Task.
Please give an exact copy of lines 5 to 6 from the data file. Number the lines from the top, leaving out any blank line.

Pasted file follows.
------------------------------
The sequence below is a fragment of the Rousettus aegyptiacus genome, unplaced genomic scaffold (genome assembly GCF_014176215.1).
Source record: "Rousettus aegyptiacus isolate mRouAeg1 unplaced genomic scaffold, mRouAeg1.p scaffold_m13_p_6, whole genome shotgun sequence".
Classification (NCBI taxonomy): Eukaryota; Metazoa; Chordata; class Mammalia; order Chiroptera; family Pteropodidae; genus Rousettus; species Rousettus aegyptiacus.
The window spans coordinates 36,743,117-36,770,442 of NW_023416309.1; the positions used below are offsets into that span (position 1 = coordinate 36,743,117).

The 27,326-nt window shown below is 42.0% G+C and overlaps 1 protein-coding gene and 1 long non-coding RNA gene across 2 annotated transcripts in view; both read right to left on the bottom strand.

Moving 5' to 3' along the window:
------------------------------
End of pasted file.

The 27,326-nt window shown below is 42.0% G+C and overlaps 1 protein-coding gene and 1 long non-coding RNA gene across 2 annotated transcripts in view; both read right to left on the bottom strand.

Moving 5' to 3' along the window: